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WASA’s Chief Corporate Officer Alan Poon King at a tour of the Arena Reservoir in July.

Another Joint Select Committee (JSC) into the management of the Water and Sewerage Authority (WASA) renewed the call for metering.

This is the second such call in the past three years but the recommendations have not yet been implemented. The metering plan is not the only WASA strategic plan to take a long time to bear fruit.

According to the chief executive officer at WASA, Allan Poon-King, metering of private residences is next on the agenda but will have to coincide with a rate review.

“We want to look at the rate structure and metering as the two go hand in hand. In that regard we will be working with the Regulated Industries Commission to determine what would be appropriate for WASA,” Poon-King said.

Poon-King said based on the allocation of funding, there is no timeline for the private implementation of meters.

The organisation has only been able to implement roughly 17 per cent of its two-year strategic plan.

The industry norm and goal is 80 per cent. This means that the WASA has failed to achieve and implement more than half of its objectives.

“Based on the rate that we are going, we are looking at a period of at least one or two years before we get to 80 per cent,” Poon-King said.

“We are well behind,” JSC member, Senator Anil Robert’s summed up.

He questioned whether a lack of funding was responsible for the implementation failures.

“The budget would have been in the order of $550 and $600 million,” Poon-King said.

Poon-King said that a large portion of WASA’s transformation plan was infrastructural which was “capital intensive”.

“A lot of the underachievement is associated with that. Some of the other issues that would have contributed would be on the softer side so to speak with respect to the way WASA operates,” he said.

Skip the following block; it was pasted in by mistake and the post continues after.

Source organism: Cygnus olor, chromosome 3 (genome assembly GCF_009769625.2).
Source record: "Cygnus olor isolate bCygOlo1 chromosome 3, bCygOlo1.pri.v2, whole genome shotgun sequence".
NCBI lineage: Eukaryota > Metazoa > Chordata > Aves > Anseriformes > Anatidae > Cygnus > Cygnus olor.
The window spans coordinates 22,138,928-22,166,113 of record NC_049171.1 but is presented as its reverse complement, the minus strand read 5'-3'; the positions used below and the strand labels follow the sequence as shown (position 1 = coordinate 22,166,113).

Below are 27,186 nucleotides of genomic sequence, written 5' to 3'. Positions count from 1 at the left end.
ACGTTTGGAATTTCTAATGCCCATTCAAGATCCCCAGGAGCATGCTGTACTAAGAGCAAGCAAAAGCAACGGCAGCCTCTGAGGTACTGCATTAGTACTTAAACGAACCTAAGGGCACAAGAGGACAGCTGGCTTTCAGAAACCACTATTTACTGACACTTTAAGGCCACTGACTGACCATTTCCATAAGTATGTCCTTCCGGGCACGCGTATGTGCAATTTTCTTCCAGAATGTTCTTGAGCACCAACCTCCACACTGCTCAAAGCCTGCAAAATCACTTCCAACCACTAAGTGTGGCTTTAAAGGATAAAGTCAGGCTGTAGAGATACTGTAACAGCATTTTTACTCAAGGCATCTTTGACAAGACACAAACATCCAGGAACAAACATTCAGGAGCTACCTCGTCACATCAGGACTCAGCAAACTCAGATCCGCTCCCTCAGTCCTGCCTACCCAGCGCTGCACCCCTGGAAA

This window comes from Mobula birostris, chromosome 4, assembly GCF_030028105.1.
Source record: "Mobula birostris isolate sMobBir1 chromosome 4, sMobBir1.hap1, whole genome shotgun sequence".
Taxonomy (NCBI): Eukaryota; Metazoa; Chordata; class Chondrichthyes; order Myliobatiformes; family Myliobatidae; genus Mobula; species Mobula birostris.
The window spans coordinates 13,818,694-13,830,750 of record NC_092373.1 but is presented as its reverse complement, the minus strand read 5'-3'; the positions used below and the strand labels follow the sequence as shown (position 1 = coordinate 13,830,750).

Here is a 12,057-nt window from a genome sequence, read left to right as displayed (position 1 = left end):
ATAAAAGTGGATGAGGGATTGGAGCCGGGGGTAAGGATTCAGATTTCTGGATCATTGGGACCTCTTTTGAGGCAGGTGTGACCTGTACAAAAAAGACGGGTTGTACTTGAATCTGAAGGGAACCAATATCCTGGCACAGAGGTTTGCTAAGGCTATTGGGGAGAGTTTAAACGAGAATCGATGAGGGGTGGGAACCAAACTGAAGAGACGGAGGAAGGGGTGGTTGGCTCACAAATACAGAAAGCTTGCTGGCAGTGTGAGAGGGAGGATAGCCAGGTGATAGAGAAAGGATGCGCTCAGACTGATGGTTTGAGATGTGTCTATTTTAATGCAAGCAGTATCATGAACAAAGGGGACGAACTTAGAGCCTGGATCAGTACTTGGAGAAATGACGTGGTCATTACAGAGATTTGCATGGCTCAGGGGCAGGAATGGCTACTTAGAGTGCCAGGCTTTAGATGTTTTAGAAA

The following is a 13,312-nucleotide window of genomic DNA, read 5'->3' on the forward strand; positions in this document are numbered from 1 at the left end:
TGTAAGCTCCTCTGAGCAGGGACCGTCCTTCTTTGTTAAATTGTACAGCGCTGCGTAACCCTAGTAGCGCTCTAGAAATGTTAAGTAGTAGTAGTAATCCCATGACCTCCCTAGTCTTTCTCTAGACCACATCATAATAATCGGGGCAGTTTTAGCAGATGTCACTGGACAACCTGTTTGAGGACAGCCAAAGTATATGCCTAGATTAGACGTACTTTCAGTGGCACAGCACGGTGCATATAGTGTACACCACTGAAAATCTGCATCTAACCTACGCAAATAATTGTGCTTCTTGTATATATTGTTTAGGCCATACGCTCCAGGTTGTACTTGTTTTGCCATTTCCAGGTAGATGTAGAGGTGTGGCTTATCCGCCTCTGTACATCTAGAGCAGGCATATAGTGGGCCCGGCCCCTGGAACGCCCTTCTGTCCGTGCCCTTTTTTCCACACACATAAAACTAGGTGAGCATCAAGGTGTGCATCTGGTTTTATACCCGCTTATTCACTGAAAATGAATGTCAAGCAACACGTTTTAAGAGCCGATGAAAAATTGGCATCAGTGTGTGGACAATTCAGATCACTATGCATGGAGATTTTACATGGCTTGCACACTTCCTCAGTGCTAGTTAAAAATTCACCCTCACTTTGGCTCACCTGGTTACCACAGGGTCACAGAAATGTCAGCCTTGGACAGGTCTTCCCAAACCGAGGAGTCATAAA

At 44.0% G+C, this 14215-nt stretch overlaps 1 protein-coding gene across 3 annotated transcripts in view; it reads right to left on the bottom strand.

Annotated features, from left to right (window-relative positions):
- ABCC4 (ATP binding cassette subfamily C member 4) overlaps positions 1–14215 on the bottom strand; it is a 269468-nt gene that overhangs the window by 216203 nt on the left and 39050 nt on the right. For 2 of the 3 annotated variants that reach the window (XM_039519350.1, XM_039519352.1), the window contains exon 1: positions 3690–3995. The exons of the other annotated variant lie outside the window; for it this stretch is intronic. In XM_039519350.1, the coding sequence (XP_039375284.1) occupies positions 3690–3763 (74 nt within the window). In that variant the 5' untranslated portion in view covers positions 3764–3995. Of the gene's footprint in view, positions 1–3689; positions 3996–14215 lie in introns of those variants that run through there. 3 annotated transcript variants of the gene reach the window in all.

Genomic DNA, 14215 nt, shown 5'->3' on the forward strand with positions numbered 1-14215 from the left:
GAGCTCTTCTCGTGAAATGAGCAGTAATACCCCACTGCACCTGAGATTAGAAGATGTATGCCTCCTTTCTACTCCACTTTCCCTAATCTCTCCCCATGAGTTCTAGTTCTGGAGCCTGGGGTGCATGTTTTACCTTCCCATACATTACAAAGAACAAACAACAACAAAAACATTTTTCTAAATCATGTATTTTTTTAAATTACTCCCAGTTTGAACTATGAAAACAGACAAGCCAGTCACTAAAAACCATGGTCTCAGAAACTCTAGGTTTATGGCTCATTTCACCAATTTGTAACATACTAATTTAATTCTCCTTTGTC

“Those are also not implemented and are currently being processed by the board,” he said.

Poon-King said WASA would continue to be stymied by the lack of funding.

“We are focusing to get projects done,” he said.

Those projects, Poon-King said dealt with delivery to customers.

He said that the focus of WASA was areas that get pipe-borne water less than two days a week. He said the goal was to now “stabilise” the supply to those areas and increase the regularity of supply.

Fellow JSC member, Senator Saddam Hosein questioned the Non-Revenue Water Programme which is part of WASA’s transformation and strategic plan.

“There are some of the projects I am seeing under the programme which relates to metering,” he said.

Hosein questioned the use of “bulk metering”.

“The purpose of metering is to measure consumption at the customer and also to provide WASA with data to inform our management decisions with respect to transmission and distribution. Bulk metering would be installed to measure water production sources as well as key points in our production line. That would give us information on where the water is going and in terms of the volumes and flows,” Poon-King said.

He said that district metering would measure how much water is distributed per area.

“That would give us an idea of consumption within that community,” he said.

He said that would be able to better measure consumption and control.

The last part of the plan is domestic metering to measure private consumption.

“We have started our bulk metering programme and we have installed 27 bulk meters and that was just completed in December and we are just receiving data,” he said.

He said the next step is to install district meters.

“The total for Trinidad is about 160 and I believe 40 are currently functional,” he said.